Andres Con Queso

      • Rynski says:

        hahhaha! thanks, andres con queso – i WILL have fun as halloween is my top holiday. hope yours is equally as enjoyable – and you, too, get a costume with boots.

    • azmouse says:

      Hey U-ski,
      I remember that picture! I think I was the one who gave Ryn the idea for her beau to go to the Halloween party as roadkill
      🙂

      • U-ski says:

        Hey Mouse!
        I love it!
        My daughter and I are going to do the Zombie Walk tomorrow at Hotel Congress. Braaaaaaiiiiiiiiinnnnnnnsssssssssssssssssssssssssssssss!
        Andrew Ulanowski
         
         

      • azmouse says:

        ANDREW!!! I didn’t know it was you…
        Hope the Zombie Walk was fun!

      • Rynski says:

        you got it, azmouse – you were the genius behind the roadkill outfit – coolest costume – and thanks!

  4. azmouse says:

    I love, love pumpkin carving at Halloween! It’s won me some free Ryn-art!
     I’m just trying to figure out how I’m going to have time to carve pumpkins this year because I am going to be a first time Grandma and if my daughter doesn’t have the baby by Oct. 29 we’ll be taking her in to get induced, so time might be tight.

  5. Rynski says:

    here we go with a safety press release from AAA sent Oct. 25 (this one even touches on drunken driving):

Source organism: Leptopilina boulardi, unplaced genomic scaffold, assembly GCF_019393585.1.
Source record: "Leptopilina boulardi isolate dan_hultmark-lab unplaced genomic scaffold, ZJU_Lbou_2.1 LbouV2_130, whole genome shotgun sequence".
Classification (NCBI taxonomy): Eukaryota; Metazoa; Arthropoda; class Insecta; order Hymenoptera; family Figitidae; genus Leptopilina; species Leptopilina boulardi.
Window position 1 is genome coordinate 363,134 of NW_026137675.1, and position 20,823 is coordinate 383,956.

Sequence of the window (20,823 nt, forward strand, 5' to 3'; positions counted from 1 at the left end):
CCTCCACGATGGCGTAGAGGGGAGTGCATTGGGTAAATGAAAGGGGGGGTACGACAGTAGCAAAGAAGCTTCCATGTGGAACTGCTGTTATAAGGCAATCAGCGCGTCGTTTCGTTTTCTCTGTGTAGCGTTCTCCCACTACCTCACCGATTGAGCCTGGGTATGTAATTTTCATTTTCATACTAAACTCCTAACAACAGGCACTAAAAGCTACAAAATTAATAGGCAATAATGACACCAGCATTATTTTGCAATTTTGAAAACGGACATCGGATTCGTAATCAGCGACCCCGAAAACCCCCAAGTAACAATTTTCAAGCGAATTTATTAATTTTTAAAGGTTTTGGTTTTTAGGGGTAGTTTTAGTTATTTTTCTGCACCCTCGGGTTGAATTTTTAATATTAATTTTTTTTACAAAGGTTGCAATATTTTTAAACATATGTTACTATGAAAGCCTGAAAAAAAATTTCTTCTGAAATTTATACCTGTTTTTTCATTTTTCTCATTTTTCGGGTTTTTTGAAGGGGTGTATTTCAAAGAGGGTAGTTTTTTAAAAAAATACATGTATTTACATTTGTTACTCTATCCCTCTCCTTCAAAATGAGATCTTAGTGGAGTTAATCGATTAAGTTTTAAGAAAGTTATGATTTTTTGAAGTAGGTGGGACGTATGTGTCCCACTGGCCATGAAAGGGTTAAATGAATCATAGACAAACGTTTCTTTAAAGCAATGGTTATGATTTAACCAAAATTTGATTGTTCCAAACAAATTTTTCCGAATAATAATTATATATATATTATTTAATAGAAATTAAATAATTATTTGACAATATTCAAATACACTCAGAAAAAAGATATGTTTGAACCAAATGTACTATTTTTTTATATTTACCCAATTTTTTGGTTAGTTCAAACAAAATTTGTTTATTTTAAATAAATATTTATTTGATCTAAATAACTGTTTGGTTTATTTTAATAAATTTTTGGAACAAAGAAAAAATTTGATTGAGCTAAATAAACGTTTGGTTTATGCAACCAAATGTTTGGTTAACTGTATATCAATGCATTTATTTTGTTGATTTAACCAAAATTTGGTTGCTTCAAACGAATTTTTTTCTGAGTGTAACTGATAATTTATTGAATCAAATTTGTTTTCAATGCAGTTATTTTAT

Child Pedestrian Deaths Four Times Higher on Halloween Night

    AAA Arizona encourages parents, motorists follow Halloween safety tips

    Phoenix, Ariz. October 25, 2010 – Halloween can be fun for people of all ages, but for young, costumed pedestrians, it can also be terrifyingly dangerous. According to the Centers for Disease Control and Prevention, the number of fatalities among pedestrians ages five to 14 is four times higher on Halloween night than any other night of the year. As a result, AAA Arizona encourages everyone to avoid the dangers lurking on this evening by taking extra precautions.

    “Young children are often too excited to pay attention to safety as they are out trick-or-treating, therefore it is especially important on this occasion that adults be more alert,” said Linda Gorman, director of communications and public affairs for AAA Arizona. “Before even leaving the house, parents should prepare their children for their night out, and party hosts and attendees need to have smart, responsible plans in place.”

    AAA Arizona would like to offer the following safety tips to help everyone enjoy a spooky, but safe Halloween weekend:

    Parents and trick-or-treaters

    Select highly visible costumes. Look for light, bright and reflective costumes that make trick-or-treaters easy to see. Add reflective tape to costumes and treat buckets and bags to increase visibility. Avoid masks, as they can limit vision.